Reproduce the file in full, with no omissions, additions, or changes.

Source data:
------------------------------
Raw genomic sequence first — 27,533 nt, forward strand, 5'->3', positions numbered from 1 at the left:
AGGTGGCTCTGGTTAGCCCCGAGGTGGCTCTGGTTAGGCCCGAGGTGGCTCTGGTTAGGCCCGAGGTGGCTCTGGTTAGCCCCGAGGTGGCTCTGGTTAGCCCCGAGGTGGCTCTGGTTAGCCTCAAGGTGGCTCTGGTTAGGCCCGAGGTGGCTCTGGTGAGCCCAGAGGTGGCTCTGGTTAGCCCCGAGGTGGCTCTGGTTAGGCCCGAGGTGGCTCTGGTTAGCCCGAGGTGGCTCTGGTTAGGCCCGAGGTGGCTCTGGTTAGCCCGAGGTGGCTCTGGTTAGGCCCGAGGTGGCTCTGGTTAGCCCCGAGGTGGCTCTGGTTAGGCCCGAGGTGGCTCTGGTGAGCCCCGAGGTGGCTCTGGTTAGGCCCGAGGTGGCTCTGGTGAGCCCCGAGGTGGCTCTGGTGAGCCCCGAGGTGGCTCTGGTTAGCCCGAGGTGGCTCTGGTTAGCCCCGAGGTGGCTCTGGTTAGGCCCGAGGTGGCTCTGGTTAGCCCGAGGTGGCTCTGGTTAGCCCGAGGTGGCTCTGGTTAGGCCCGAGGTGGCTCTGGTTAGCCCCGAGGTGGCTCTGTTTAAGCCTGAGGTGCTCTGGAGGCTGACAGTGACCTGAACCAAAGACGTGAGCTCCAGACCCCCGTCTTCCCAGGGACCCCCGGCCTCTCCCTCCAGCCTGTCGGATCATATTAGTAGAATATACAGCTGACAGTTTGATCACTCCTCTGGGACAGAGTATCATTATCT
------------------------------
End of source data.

Raw genomic sequence first — 27,533 nt, forward strand, 5'->3', positions numbered from 1 at the left:
AGGTGGCTCTGGTTAGCCCCGAGGTGGCTCTGGTTAGGCCCGAGGTGGCTCTGGTTAGGCCCGAGGTGGCTCTGGTTAGCCCCGAGGTGGCTCTGGTTAGCCCCGAGGTGGCTCTGGTTAGCCTCAAGGTGGCTCTGGTTAGGCCCGAGGTGGCTCTGGTGAGCCCAGAGGTGGCTCTGGTTAGCCCCGAGGTGGCTCTGGTTAGGCCCGAGGTGGCTCTGGTTAGCCCGAGGTGGCTCTGGTTAGGCCCGAGGTGGCTCTGGTTAGCCCGAGGTGGCTCTGGTTAGGCCCGAGGTGGCTCTGGTTAGCCCCGAGGTGGCTCTGGTTAGGCCCGAGGTGGCTCTGGTGAGCCCCGAGGTGGCTCTGGTTAGGCCCGAGGTGGCTCTGGTGAGCCCCGAGGTGGCTCTGGTGAGCCCCGAGGTGGCTCTGGTTAGCCCGAGGTGGCTCTGGTTAGCCCCGAGGTGGCTCTGGTTAGGCCCGAGGTGGCTCTGGTTAGCCCGAGGTGGCTCTGGTTAGCCCGAGGTGGCTCTGGTTAGGCCCGAGGTGGCTCTGGTTAGCCCCGAGGTGGCTCTGTTTAAGCCTGAGGTGCTCTGGAGGCTGACAGTGACCTGAACCAAAGACGTGAGCTCCAGACCCCCGTCTTCCCAGGGACCCCCGGCCTCTCCCTCCAGCCTGTCGGATCATATTAGTAGAATATACAGCTGACAGTTTGATCACTCCTCTGGGACAGAGTATCATTATCT